Tuesday, June 1, 2021

History of ADHD (attention deficit hyperactivity disorder)

The earliest literature referring to the inattentive subtype of ADHD dates back to the writings of the physician, Alexender Crichton in 1798. In his clinical practice, Crichton observed many cases of insanity and became increasingly interested in mental illness. In his paper ‘Mental Restlessness’, Dr Crichton described all the essential features of the inattentive subtype of attention deficit hyperactivity disorder.

In the mid-19th century, the characteristics of the ADHD were described by Heinrich Hoffman, a German physician, and represented by 2 of his characters—Fidgety Phil and Harry Who Looks in the Air—who appear in his children’s book.

In the story of Fidgety Phil, Hoffmann illustrates a family conflict at dinner caused by the fidgety behavior of the son and culminating in his falling over together with the food on the table. This can be interpreted as an early case of ADHD.

In 1902, at a meeting of the Royal College of Physicians, George Still, a paediatrician and first professor of childhood diseases at King’s College Hospital described a disease he characterized as resulting from a defect in moral character.

George Still described 20 cases of children with a “defect of moral control as a morbid manifestation, without general impairment of intellect and without physical disease”. The children he described experienced extreme restlessness and an ‘abnormal capacity for sustained attention’, impacting on academic performance and social relationships, despite normal intellectual functioning. Their behaviour was described as violent, destructive, oppositional and non-responsive to punishment.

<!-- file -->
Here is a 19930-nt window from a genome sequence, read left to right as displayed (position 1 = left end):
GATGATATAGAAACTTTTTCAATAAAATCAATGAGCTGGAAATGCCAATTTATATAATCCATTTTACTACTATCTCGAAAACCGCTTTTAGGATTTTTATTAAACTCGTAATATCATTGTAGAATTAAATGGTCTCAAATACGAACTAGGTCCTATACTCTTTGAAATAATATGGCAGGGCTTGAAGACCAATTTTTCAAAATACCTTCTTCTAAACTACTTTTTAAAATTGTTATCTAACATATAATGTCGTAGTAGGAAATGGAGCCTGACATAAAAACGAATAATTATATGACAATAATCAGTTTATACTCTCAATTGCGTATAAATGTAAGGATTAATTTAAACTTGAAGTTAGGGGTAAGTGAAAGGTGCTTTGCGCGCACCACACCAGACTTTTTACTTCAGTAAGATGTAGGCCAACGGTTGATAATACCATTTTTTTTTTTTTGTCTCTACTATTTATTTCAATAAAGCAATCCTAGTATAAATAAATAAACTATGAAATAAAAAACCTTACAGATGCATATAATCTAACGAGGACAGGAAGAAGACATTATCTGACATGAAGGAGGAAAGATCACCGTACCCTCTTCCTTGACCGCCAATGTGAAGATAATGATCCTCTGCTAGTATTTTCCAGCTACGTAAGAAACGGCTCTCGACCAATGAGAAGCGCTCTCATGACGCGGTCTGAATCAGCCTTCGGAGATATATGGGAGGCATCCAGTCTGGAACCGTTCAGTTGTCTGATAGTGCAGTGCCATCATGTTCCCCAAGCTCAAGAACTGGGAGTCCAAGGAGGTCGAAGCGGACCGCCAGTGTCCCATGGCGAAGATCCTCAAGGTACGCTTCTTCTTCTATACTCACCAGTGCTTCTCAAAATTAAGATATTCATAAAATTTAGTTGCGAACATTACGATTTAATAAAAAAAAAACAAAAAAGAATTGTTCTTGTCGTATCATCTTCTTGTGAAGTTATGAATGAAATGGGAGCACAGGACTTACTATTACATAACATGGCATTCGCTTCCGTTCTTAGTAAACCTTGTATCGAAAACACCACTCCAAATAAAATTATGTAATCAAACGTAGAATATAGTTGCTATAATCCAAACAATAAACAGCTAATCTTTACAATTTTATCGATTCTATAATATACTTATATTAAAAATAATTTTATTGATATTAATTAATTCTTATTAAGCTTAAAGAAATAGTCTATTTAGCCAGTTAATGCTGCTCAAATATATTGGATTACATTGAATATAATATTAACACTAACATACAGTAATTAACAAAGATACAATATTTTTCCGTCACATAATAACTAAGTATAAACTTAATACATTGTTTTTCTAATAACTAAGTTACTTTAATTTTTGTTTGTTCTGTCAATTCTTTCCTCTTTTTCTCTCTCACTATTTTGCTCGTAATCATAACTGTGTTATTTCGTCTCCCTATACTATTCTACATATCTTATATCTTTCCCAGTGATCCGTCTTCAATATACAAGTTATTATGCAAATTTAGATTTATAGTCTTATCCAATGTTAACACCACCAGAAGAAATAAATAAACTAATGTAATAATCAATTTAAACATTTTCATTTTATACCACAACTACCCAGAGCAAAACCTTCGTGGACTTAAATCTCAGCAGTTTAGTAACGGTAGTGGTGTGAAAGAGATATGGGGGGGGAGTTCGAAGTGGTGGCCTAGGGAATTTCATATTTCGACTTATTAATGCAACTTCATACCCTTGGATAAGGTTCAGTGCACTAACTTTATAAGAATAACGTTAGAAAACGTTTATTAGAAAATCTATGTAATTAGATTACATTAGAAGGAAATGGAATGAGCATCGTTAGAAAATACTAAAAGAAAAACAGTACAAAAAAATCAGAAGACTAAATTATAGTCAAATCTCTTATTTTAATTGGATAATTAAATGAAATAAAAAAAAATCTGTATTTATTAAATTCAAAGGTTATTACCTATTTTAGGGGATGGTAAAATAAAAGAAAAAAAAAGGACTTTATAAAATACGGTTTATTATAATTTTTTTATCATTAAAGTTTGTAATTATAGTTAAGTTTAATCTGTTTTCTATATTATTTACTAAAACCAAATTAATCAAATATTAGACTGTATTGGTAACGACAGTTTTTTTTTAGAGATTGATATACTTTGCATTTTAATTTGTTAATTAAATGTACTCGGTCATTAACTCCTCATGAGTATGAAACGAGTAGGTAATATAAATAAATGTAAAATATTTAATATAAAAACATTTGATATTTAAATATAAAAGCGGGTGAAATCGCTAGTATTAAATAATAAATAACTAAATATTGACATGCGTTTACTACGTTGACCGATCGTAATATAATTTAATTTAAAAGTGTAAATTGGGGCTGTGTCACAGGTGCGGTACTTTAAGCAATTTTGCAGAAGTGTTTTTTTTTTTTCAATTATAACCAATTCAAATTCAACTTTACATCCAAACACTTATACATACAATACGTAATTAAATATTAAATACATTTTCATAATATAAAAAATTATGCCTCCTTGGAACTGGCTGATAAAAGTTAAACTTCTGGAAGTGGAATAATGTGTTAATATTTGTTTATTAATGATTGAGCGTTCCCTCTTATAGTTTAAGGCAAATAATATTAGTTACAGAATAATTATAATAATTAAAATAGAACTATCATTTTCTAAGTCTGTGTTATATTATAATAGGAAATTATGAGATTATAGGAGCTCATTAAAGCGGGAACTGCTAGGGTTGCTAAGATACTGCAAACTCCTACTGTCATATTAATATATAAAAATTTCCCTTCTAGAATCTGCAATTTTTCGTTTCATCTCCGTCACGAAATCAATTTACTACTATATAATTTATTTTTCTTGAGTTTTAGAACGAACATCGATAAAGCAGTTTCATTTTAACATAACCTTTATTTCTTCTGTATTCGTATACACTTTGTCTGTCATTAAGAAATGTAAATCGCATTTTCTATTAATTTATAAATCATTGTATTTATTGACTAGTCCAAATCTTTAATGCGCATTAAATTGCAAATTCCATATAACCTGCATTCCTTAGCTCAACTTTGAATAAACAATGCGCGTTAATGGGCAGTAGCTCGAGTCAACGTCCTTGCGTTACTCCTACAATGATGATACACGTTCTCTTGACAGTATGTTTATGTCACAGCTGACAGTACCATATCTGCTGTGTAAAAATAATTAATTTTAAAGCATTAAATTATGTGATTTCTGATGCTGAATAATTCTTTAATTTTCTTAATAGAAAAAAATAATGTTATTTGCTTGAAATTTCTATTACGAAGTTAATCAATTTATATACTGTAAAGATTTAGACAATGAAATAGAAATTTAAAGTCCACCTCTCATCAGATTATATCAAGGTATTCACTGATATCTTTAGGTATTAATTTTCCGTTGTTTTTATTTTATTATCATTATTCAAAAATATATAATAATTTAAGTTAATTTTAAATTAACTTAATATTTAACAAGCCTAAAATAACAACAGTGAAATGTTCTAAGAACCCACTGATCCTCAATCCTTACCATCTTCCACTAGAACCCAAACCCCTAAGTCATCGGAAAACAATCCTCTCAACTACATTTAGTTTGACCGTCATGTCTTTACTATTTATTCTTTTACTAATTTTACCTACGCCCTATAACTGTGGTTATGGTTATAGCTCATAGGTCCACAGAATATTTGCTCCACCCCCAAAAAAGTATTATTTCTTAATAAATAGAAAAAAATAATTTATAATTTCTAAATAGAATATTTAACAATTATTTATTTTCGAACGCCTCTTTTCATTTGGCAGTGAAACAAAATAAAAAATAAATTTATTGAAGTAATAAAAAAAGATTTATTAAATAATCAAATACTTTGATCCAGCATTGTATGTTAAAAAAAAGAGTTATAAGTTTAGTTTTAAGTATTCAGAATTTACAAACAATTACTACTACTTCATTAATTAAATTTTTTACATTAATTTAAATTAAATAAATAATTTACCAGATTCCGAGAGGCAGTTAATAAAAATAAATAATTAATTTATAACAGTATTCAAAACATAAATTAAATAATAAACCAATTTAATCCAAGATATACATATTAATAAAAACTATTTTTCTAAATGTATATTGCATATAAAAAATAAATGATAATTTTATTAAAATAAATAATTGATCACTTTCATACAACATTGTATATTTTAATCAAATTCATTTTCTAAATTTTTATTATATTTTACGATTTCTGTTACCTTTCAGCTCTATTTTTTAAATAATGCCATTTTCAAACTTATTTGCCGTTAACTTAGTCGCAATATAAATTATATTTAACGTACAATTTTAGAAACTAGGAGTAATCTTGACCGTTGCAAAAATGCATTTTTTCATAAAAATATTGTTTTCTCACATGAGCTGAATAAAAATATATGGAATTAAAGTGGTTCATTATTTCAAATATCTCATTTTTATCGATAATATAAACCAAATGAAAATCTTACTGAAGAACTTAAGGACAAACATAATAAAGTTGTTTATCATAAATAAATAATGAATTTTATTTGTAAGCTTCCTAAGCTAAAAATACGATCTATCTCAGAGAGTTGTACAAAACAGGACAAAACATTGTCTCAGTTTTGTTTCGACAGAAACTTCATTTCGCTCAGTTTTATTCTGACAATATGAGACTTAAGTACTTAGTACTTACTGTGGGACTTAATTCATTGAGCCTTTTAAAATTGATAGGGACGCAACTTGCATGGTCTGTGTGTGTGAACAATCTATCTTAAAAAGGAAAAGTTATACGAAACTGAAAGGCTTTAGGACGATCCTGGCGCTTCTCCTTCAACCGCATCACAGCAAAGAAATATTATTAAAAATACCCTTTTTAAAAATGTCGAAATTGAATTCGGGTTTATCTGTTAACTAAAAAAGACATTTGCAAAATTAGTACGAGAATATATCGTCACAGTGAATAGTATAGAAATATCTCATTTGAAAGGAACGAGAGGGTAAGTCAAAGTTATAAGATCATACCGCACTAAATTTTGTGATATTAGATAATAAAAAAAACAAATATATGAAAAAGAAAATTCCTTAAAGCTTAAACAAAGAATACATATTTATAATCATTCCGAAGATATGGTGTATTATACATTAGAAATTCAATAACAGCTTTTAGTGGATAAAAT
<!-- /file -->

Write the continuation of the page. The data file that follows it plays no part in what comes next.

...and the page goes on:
He suggested that the children had likely experienced brain damage but that the behavior could also arise from hereditary and environmental factors.

In 1937 Charles Bradley, working at the Emma Pendleton Bradley Home in Providence, Rhode Island, USA, demonstrated the effi cacy of Benzedrine, a central nervous system stimulant, in the treatment of ADHD. He administered Benzedrine to children suffering with headache and noted a marked improvement in their behaviour and school performance.

As the association with brain damage became less certain, the name was changed to be more behaviorally descriptive. The change is reflected in the psychiatric classification system, where in the Diagnostic and Statistical Manual of Mental Disorders, Second Edition (DSM-II), it was called hyperkinetic reaction of childhood disorder.

ADHD is viewed by clinical professionals as consisting of three primary characteristics: inattention, impulsivity, and hyperactivity. The symptoms often arise early in childhood, typically by age 3 - 4 years, and are relatively persistent in most, though not all, children.
History of ADHD (attention deficit hyperactivity disorder)

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